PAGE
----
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When bees strike
Andrea Hattingh

We assumed that bees are just another insect, playing their role in the greater ecosystem;  or so we thought, until the day a swarm of bees attacked our 20 month old baby girl and her nanny.

Why did they attack? We don’t really know. But when one bee stings, it releases a hormone that attracts other bees to come and fight as well. Unfortunately for us, the hive was in our garden so there were lots of bees around.

Emma and her nanny were rushed to hospital where they were treated for the bee stings. Emma stayed overnight due to the number of stings sustained and the nanny was discharged with medication to take home.

What to do when stung by a bee

First, the sting needs to be removed. It doesn’t matter how you remove it. It was previously thought necessary to wipe it out with a blade to avoid releasing more venom, but latest information shows that once you have been stung, the venom is in and it makes no difference how the sting is removed. So a tweezer will work well.

After the sting has been removed, an ice pack can be applied to the area to limit the swelling and pain. Administration of an antihistamine such as Allergex and pain killer such as Panado is also advised, especially for the little ones.

When a swarm of bees attacks, it is best to transport the person to the hospital for emergency treatment. This includes putting up a drip, giving intravenous antihistamines, steroids and analgesics. Often the person is admitted for overnight observation to make sure that there is no allergic reaction.

Anaphylaxis is a severe allergic reaction to an allergen, in this case, bee stings. It is important to know the signs and symptoms of anaphylaxis and what to do. If a person is known to have an allergy to bees, administer the medication that they should have with them, then take them to the emergency room as soon as possible.  The signs of anaphylaxis can take up to an hour to present and include the following:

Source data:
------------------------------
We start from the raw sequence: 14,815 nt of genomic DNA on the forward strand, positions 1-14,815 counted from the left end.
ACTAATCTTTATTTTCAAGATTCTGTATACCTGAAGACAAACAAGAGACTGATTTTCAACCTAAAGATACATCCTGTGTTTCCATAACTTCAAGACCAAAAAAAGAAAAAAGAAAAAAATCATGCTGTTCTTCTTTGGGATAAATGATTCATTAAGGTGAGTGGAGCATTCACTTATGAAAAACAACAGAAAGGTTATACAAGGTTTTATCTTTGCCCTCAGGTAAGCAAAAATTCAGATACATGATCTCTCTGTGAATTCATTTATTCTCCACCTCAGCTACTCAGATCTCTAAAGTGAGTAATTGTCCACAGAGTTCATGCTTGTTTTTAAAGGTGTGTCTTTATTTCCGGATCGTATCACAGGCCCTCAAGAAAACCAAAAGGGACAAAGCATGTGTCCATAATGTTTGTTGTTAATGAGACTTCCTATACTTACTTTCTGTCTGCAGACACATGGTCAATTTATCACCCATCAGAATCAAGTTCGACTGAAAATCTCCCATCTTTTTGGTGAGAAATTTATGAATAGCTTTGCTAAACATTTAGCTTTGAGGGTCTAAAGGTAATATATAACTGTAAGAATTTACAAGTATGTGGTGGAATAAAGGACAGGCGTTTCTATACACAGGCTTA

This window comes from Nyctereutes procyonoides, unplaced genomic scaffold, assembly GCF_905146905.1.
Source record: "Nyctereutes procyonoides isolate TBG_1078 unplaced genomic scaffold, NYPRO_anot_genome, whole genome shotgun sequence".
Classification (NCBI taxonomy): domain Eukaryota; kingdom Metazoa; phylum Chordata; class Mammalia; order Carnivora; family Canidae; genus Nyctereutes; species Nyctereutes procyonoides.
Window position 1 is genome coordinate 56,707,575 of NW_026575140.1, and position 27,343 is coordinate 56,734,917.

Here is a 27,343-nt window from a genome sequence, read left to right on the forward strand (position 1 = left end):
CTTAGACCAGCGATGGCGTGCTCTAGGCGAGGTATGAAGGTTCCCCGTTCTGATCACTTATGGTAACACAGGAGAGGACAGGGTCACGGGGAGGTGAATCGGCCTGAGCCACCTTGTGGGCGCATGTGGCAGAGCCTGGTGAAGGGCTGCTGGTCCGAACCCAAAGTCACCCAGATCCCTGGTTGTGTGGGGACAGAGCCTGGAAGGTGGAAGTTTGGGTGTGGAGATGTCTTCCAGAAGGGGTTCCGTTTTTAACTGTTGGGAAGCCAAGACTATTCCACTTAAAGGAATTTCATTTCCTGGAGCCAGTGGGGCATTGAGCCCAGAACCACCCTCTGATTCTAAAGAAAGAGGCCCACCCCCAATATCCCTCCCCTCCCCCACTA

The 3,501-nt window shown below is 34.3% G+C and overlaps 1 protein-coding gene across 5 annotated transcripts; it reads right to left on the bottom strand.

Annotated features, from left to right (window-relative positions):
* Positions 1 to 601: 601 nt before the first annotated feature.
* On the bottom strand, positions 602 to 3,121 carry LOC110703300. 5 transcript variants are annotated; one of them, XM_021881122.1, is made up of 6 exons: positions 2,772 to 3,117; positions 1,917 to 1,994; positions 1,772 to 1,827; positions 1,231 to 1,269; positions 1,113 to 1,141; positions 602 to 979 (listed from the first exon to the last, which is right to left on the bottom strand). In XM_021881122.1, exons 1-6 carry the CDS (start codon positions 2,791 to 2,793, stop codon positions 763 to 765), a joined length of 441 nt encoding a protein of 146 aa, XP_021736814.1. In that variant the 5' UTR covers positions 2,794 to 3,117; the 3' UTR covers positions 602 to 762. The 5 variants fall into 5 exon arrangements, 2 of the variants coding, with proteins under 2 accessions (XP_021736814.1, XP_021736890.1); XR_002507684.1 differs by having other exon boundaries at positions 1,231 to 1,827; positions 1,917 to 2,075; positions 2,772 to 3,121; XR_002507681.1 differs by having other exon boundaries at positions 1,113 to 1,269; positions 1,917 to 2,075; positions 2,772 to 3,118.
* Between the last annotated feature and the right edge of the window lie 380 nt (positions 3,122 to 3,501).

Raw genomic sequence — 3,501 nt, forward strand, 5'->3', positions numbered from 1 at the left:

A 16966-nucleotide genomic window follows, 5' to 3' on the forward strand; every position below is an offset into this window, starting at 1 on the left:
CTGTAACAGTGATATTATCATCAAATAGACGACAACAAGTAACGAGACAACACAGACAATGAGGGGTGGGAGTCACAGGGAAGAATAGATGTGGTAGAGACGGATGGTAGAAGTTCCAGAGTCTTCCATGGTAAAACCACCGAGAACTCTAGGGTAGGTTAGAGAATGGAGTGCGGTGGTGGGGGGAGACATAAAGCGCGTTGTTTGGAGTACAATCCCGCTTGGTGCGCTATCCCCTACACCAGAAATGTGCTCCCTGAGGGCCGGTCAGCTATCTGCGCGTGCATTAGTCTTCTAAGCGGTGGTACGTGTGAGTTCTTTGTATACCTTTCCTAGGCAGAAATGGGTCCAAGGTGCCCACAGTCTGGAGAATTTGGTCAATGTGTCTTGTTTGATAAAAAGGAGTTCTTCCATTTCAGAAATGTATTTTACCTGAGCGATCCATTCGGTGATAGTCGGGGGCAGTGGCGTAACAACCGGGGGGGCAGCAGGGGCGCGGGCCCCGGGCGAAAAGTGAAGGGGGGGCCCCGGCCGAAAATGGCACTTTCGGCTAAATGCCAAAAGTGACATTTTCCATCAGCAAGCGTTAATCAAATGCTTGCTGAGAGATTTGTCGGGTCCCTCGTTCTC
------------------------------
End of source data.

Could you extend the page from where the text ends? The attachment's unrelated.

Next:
Why do bees attack?

A swarm will become most protective when it has lots of food and brood (eggs, larvae and pupae) in the hive. Bees protect their hives at all costs. If they are disturbed, they will sting. A pheromone is released during the stinging phase which immediately attracts other bees to come and defend the hive as well. Gerhard Olivier from Bees4me.co.za says that bees are more active in warmer temperatures, and anything, ranging from someone being near the hive to the smell of cut grass, petrol and sweat, can set them in attack mode.

How to stay safe

Try not to aggravate the bees, especially if a hive is nearby. Teach your children and carers about the dangers involved and that bees are to be respected. Most importantly, remember the first aid you need to administer when stung by a bee. Keep your First Aid Kit in a visible place in the home and/ or vehicle. Have bee hives professionally removed from your garden as a preventative measure.

Andrea Hattingh is a registered nurse at the Medi Clinic Hospital in Somerset West and mother to little Emma.

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